The Biology MS program offers students exciting research opportunities in modern biological sciences. Areas of interest for graduate research include: pollination biology, conservation biology, physiological ecology, life history evolution, mating systems, aquatic ecology, evolution in developmental processes, behavioral evolution, spider biology, biomedical research, biomaterials, biofilms, environmental microbiology, hypertension and stress research, bio-materials and biomechanics, developmental molecular biology and physiology, comparative biochemistry, and evolutionary biomechanics. Students entering the MS program must have a potential advisor identified during the application process. We encourage applicants to contact the Biology Graduate Coordinator for a current list of faculty accepting graduate students.
- Hold a baccalaureate degree in biology or have equivalent training.
- Minimum cumulative grade point average of 3.0 (4.0=A) and a 3.0 average in biology (minimum 32 semester credit hours or equivalent).
- Competence in chemistry and mathematics is expected.
- Applicants must provide scores from any one or more of the following standardized tests: GRE (General Test), GRE (Biology-specific Test), or the MCAT. Scores are expected to be above the 25th percentile to be competitive for admission.
- Letter of interest indicating proposed area of specialization and possible advisers in the Department of Biology.
- Letter from the potential Biology Adviser indicating willingness to sponsor the applicant.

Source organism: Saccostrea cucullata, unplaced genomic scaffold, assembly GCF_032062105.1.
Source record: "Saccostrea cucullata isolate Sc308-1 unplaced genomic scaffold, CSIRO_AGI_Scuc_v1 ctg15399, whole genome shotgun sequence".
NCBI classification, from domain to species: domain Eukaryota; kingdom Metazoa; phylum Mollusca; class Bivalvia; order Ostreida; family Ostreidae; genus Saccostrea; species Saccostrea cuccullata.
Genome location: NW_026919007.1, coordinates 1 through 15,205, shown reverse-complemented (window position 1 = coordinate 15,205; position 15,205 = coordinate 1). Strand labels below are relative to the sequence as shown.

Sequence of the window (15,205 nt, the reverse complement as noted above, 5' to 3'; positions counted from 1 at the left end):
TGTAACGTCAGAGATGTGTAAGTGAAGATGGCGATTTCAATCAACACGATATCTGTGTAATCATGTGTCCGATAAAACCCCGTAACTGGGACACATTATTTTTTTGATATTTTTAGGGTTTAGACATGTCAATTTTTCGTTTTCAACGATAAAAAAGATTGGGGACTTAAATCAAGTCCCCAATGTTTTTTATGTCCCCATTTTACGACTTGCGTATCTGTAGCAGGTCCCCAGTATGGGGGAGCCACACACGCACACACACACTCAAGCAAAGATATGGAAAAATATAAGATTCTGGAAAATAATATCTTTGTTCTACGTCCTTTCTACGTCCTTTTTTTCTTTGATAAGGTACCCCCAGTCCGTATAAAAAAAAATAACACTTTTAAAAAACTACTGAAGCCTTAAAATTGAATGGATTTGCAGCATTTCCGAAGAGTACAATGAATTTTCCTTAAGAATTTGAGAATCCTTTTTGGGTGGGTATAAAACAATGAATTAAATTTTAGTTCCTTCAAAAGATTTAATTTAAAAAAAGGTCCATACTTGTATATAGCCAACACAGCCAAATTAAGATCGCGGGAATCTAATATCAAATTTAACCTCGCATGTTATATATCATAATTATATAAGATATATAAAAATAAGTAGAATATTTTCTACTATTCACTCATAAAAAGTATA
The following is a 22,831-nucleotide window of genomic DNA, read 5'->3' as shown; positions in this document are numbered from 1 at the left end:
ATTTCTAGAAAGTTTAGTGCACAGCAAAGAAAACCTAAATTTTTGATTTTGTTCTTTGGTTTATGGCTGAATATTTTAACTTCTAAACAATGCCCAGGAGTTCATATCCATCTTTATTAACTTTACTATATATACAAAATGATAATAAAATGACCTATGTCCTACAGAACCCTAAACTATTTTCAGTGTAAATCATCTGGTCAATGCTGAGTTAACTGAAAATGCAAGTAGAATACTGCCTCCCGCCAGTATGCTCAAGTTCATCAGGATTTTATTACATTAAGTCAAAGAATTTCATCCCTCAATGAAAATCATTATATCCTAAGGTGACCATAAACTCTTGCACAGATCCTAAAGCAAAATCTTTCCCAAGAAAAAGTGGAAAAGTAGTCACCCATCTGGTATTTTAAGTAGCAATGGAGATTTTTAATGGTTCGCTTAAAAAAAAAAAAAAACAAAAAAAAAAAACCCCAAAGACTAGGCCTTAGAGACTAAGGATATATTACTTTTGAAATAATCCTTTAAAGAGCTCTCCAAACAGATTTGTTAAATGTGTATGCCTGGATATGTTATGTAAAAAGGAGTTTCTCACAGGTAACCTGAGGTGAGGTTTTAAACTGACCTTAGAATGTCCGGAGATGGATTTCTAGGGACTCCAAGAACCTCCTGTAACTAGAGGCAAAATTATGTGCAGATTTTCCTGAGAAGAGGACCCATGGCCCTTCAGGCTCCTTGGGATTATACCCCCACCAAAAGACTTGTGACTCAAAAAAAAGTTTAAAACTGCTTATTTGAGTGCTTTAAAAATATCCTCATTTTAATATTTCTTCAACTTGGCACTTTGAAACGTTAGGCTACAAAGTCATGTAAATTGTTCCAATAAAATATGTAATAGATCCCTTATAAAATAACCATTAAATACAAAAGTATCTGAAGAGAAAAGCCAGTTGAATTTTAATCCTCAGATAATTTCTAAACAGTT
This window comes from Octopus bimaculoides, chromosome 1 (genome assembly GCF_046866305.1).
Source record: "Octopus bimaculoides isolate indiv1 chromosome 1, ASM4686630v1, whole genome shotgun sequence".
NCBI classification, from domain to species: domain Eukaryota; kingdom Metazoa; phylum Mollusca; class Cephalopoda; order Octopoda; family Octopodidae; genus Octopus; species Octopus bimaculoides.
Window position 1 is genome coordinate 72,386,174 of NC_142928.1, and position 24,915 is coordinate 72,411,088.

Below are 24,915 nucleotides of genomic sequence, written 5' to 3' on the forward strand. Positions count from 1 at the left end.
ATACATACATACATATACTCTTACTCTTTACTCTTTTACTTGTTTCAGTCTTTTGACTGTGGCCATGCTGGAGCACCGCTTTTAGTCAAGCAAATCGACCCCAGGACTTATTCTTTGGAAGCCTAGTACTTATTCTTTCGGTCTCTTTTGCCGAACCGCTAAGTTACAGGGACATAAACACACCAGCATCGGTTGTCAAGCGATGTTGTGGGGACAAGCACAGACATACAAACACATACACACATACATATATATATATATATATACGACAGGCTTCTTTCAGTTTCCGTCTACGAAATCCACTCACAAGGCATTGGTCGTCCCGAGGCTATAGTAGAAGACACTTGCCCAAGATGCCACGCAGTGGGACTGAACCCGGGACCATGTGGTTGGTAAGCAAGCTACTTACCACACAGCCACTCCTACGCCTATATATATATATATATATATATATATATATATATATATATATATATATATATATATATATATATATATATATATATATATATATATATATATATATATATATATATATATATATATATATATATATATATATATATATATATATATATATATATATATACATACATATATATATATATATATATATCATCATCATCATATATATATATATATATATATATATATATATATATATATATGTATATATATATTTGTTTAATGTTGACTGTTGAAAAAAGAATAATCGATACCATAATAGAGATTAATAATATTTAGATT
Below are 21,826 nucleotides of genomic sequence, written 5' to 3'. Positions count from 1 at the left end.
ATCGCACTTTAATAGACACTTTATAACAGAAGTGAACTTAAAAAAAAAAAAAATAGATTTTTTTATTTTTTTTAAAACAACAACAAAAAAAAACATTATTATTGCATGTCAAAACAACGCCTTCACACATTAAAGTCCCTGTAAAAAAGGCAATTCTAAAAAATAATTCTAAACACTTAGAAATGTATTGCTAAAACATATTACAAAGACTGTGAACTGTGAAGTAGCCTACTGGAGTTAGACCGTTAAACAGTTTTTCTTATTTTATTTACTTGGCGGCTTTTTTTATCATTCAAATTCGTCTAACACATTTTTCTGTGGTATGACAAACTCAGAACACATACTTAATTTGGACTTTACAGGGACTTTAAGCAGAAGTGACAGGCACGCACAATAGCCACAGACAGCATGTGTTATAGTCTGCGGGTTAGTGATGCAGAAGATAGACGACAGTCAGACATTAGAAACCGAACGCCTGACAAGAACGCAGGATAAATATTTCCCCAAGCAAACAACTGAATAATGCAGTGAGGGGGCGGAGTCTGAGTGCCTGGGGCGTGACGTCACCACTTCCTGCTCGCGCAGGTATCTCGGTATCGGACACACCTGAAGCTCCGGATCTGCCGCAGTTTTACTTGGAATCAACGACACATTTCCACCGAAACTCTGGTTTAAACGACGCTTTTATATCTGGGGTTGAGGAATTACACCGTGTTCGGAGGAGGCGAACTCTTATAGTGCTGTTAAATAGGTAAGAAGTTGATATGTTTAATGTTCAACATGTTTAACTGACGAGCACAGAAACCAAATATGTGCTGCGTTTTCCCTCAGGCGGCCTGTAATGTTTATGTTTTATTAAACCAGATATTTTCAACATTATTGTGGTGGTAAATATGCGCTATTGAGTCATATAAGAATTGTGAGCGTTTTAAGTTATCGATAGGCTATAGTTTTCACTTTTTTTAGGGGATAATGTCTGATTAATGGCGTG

Applications to the master's degree program in Biology are accepted on a rolling basis; however, review begins in January and February for Fall enrollment.
The M.S. degree is obtained upon completion of required coursework and a research thesis. Each student, in conjunction with a graduate committee, plans coursework, seminars and research based upon the student's background and interests. A total of 40 graduate credit hours are required for the degree. Of these 40, a minimum of 12 must be in thesis research credits, 24 in formal coursework, and 4 in colloquium. A non-thesis option is available for individuals with a current teaching certificate or co-registration with the College of Education toward obtaining teaching certification.
All assistantships (and any fellowships) are awarded through the academic department. Students interested in obtaining an assistantship must apply. New students may indicate on their online application for admission that they would like to be considered for an assistantship. Current students must contact the academic department for application information. Each department may have different requirements for assistantship applicants, so all students should contact the academic department to determine these particular requirements. Only those students fully admitted to a master’s or doctoral degree-seeking program are eligible for a graduate assistantship. Students admitted as non-degree seeking or to a certificate program may not hold an assistantship.
Financial Aid Information
Paying for college is a vital part of the education process. It is important to be informed of the many sources of aid available. Student loans are available to degree-seeking graduate students. Information on student loans can be found through the Office of Student Financial Aid. The Office of Student Financial Aid is located in Simmons Hall.
Tuition and Fees
Current tuition and fees schedules can be found through the Office of Student Accounts.
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